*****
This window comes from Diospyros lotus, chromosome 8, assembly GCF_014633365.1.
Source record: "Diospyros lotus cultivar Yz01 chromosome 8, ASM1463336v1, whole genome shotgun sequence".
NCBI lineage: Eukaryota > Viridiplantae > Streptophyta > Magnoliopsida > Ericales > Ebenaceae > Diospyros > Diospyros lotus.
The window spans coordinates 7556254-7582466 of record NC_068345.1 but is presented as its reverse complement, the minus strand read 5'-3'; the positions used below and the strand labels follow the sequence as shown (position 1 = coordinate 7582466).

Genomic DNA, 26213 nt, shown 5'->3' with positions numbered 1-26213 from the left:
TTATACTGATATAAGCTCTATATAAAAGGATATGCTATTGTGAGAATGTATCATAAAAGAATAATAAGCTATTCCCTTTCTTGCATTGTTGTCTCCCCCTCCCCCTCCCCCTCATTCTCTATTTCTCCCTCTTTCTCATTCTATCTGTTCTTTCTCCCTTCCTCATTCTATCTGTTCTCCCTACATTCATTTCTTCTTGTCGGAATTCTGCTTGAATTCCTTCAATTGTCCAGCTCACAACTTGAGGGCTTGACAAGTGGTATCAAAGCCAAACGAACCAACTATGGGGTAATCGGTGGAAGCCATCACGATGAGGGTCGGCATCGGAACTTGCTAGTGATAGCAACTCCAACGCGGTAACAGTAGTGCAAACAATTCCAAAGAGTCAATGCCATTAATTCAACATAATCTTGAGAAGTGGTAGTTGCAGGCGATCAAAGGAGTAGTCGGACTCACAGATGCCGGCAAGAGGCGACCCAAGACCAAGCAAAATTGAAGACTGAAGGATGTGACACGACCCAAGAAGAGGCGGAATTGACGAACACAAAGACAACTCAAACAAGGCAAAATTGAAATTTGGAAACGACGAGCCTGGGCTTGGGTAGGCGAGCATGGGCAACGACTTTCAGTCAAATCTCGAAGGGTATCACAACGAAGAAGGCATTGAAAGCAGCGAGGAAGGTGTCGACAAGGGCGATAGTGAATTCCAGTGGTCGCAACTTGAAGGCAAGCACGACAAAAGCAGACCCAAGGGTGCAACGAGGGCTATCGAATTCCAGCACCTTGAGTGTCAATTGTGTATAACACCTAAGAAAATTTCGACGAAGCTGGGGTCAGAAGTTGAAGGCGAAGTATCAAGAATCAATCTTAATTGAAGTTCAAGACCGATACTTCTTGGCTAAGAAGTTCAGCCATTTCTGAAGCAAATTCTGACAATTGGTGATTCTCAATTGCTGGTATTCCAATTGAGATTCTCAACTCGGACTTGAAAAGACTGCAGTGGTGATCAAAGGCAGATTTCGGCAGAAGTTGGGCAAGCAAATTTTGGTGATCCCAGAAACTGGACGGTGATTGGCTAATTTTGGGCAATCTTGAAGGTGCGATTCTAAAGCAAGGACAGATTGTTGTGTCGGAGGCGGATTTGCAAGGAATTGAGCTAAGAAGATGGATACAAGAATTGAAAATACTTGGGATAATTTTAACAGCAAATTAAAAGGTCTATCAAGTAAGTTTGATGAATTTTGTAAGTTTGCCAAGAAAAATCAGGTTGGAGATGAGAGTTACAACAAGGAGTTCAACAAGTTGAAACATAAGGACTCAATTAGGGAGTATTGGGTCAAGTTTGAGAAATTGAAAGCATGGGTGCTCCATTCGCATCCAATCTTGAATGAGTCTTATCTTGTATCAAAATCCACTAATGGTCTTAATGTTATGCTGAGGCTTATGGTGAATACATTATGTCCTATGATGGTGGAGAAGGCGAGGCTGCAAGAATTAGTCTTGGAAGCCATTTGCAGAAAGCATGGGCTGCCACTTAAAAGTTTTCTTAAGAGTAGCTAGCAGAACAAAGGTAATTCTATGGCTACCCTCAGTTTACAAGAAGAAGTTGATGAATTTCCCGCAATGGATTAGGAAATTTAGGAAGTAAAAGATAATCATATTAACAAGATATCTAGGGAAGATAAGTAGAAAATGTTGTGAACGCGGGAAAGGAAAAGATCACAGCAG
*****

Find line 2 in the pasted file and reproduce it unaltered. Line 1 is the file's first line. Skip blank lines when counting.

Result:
Source record: "Diospyros lotus cultivar Yz01 chromosome 8, ASM1463336v1, whole genome shotgun sequence".